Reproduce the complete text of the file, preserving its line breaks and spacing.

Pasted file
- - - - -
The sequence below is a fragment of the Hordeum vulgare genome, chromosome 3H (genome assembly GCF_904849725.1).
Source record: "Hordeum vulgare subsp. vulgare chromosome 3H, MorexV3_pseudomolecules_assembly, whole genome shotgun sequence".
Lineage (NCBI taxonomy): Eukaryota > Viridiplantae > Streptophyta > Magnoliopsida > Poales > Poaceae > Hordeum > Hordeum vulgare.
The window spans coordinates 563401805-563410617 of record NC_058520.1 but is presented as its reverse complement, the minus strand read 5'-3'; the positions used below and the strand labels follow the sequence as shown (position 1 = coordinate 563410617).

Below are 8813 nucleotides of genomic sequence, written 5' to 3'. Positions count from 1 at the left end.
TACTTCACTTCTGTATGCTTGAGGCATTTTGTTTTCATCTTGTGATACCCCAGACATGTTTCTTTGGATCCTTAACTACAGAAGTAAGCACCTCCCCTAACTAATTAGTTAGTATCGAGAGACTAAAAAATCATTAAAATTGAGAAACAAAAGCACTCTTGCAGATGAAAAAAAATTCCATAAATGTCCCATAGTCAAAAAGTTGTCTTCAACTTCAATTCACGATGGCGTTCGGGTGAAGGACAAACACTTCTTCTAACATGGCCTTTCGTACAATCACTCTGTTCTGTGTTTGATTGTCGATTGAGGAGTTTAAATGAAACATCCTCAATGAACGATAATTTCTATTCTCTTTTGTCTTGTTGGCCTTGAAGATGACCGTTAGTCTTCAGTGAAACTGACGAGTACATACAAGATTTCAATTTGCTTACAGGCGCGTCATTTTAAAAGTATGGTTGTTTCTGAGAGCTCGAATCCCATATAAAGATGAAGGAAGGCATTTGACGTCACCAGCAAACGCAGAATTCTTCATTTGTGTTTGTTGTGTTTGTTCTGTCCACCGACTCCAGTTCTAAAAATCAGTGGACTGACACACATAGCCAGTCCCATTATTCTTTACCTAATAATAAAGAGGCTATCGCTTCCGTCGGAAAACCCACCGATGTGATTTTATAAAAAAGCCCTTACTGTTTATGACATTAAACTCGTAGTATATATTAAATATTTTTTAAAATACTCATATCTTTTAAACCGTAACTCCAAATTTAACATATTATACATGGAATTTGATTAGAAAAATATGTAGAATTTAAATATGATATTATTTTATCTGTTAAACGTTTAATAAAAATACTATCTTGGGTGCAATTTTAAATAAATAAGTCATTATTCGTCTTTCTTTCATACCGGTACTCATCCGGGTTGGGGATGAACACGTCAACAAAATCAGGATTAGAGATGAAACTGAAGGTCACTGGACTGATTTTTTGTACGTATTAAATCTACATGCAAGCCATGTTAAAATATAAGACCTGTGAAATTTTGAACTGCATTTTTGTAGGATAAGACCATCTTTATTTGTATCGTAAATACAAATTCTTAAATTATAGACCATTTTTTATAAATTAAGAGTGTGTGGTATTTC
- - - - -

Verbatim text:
The sequence below is a fragment of the Hordeum vulgare genome, chromosome 3H (genome assembly GCF_904849725.1).
Source record: "Hordeum vulgare subsp. vulgare chromosome 3H, MorexV3_pseudomolecules_assembly, whole genome shotgun sequence".
Lineage (NCBI taxonomy): Eukaryota > Viridiplantae > Streptophyta > Magnoliopsida > Poales > Poaceae > Hordeum > Hordeum vulgare.
The window spans coordinates 563401805-563410617 of record NC_058520.1 but is presented as its reverse complement, the minus strand read 5'-3'; the positions used below and the strand labels follow the sequence as shown (position 1 = coordinate 563410617).

Below are 8813 nucleotides of genomic sequence, written 5' to 3'. Positions count from 1 at the left end.
TACTTCACTTCTGTATGCTTGAGGCATTTTGTTTTCATCTTGTGATACCCCAGACATGTTTCTTTGGATCCTTAACTACAGAAGTAAGCACCTCCCCTAACTAATTAGTTAGTATCGAGAGACTAAAAAATCATTAAAATTGAGAAACAAAAGCACTCTTGCAGATGAAAAAAAATTCCATAAATGTCCCATAGTCAAAAAGTTGTCTTCAACTTCAATTCACGATGGCGTTCGGGTGAAGGACAAACACTTCTTCTAACATGGCCTTTCGTACAATCACTCTGTTCTGTGTTTGATTGTCGATTGAGGAGTTTAAATGAAACATCCTCAATGAACGATAATTTCTATTCTCTTTTGTCTTGTTGGCCTTGAAGATGACCGTTAGTCTTCAGTGAAACTGACGAGTACATACAAGATTTCAATTTGCTTACAGGCGCGTCATTTTAAAAGTATGGTTGTTTCTGAGAGCTCGAATCCCATATAAAGATGAAGGAAGGCATTTGACGTCACCAGCAAACGCAGAATTCTTCATTTGTGTTTGTTGTGTTTGTTCTGTCCACCGACTCCAGTTCTAAAAATCAGTGGACTGACACACATAGCCAGTCCCATTATTCTTTACCTAATAATAAAGAGGCTATCGCTTCCGTCGGAAAACCCACCGATGTGATTTTATAAAAAAGCCCTTACTGTTTATGACATTAAACTCGTAGTATATATTAAATATTTTTTAAAATACTCATATCTTTTAAACCGTAACTCCAAATTTAACATATTATACATGGAATTTGATTAGAAAAATATGTAGAATTTAAATATGATATTATTTTATCTGTTAAACGTTTAATAAAAATACTATCTTGGGTGCAATTTTAAATAAATAAGTCATTATTCGTCTTTCTTTCATACCGGTACTCATCCGGGTTGGGGATGAACACGTCAACAAAATCAGGATTAGAGATGAAACTGAAGGTCACTGGACTGATTTTTTGTACGTATTAAATCTACATGCAAGCCATGTTAAAATATAAGACCTGTGAAATTTTGAACTGCATTTTTGTAGGATAAGACCATCTTTATTTGTATCGTAAATACAAATTCTTAAATTATAGACCATTTTTTATAAATTAAGAGTGTGTGGTATTTC